Friday, February 27, 2009

Revealed: Scientific evidence for the 2001 anthrax attacks

from an article by Debora MacKenzie, who has been knowledgeably reporting on anthrax and bioterrorism at the New Scientist for more than a decade:

. . . Next the team developed highly sensitive tests to screen all 1072 samples for four of the mutations. Eight samples had all four. One came from a flask labelled RMR-1029 that Ivins was responsible for at USAMRIID. The other seven came from cultures taken from that flask, only one of which was not located at USAMRIID. So while these findings show the attack spores came from one of these cultures, the FBI has gone further in concluding the attack came directly from the RMR-1029 flask.

Another question is how the attacker turned the water-based slurry of spores in the flask to the fine, dry powder in the letters. . .


Anonymous said...

That ‘patents’ item in the anthrax mailings
by margieburns on Mon 04 Aug 2008

Following up on that ‘patents’ item in the LATimes, suggesting a possible profit in future from patents on anthrax vaccines: True, Cui bono is always one avenue in investigating.

But . . . Ivins is not looking good for this angle, though.

Take a look:

Checking patent office records for the name Bruce Ivins, we find that Dr. Ivins has been named 11 times as a supplier of anthrax to other researchers for use in vaccines, most recently in two patent applications for nanoemulsion vaccines on July 31, 2008. The identical boilerplate language found in the seven patent applications and the four patents runs as follows:

“B. anthracis spores, Ames and Vollum 1 B strains, were kindly supplied by Dr. Bruce Ivins (USAMRIID, Fort Detrick, Frederick, Md.), and prepared as previously described (Ivins et al., Vaccine 13:1779 (1995)). Four other strains of anthrax were kindly provided by Dr. Martin Hugh-Jones (LSU, Baton Rouge, La.). These strains represent isolates with high allelic dissimilarity from South Africa; Mozambique; Bison, Canada; and Del Rio, Tex.”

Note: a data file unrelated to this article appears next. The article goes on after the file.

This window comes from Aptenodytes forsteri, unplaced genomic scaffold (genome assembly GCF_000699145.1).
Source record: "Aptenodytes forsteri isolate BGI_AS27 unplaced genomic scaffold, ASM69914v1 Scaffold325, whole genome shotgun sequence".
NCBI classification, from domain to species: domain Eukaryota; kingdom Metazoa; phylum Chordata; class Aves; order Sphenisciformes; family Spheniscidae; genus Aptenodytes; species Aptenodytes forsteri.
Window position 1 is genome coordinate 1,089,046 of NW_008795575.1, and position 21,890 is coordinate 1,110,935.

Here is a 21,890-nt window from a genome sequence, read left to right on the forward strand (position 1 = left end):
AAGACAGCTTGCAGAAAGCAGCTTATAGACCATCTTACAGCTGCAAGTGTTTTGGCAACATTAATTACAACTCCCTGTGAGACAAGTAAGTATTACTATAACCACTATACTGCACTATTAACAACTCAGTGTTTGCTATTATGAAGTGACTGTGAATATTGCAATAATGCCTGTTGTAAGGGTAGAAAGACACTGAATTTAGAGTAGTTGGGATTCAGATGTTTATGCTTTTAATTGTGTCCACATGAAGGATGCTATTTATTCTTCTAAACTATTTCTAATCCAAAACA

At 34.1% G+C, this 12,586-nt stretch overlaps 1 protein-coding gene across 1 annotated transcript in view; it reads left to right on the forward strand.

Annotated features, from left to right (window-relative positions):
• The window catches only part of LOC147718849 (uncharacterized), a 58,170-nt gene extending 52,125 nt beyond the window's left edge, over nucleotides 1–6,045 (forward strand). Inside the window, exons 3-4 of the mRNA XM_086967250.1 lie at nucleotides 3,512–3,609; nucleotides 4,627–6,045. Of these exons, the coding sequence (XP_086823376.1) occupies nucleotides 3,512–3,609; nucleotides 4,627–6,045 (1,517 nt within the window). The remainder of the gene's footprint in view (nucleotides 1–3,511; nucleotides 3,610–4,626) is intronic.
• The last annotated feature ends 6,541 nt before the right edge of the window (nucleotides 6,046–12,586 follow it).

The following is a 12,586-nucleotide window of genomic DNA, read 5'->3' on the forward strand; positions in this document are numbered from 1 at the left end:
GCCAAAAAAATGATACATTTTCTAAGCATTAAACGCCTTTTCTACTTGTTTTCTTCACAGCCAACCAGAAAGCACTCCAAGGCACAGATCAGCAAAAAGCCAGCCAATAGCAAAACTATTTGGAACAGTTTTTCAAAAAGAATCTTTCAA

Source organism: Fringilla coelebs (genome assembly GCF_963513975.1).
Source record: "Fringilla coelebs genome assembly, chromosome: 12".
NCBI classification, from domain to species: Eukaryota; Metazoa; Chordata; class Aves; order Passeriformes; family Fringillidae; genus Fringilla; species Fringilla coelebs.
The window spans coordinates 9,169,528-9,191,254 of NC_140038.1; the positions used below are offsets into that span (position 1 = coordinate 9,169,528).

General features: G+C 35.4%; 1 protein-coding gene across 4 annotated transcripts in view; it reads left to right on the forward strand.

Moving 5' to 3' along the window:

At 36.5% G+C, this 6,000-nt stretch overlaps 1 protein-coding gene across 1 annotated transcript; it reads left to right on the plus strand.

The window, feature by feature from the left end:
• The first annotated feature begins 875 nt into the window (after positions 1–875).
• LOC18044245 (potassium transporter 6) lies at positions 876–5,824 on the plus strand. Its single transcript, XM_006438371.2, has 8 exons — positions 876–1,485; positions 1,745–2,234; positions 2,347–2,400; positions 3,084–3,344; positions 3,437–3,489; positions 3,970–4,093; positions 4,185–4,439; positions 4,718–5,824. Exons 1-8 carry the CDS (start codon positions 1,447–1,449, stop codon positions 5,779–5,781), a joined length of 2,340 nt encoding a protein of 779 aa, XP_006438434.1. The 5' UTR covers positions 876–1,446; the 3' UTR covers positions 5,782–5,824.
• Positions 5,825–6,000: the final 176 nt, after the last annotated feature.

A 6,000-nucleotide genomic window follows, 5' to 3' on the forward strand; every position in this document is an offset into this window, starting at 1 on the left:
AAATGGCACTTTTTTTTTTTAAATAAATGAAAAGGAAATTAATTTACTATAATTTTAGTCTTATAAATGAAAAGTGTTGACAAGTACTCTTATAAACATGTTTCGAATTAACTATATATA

Just to point out the obvious—little in this language suggests that Ivins was regarded as deranged or a danger to himself or others, by professional colleagues. In fact, nothing in this language suggests same.

The lead researcher named in all of the 11 patent applications and/or successful patents is James R. Baker, Jr., of Ann Arbor, Michigan, mostly in association with scientist Tarek Hamouda of Michigan and Milan; sometimes with scientist Anna Bielinska of Michigan; and less often with additional researchers.

For those of you who want eye-glazing detail at home, the dates and status of these entries:

* Patent application 20080181949. July 31, 2008.
* Patent application 20080181905. July 31, 2008.
* Patent 7314624. January 1, 2008.
* Patent application 20060257426. November 16, 2006.
* Patent application 20040043041. March 4, 2004.
* Patent 6635676. October 21, 2003.
* Patent application 20030194412. October 16, 2003.
* Patent 6559189. May 6, 2003.
* Patent 6506803. January 14, 2003.
* Patent application 20020119207. August 29, 2002.
* Patent application 20020045667. April 18, 2002.

Did govt investigators locate Ivins as a suspect simply by sifting through these patent office records? Were their search terms ‘anthrax’ and ‘provided’? ‘W/in three’?"

Anonymous said...

Here's a video from Sandia National Labs revealing that Sandia didn't even prepare its own samples (video at 1:30 - 1:40; "A number of samples came preprepared by the FBI.")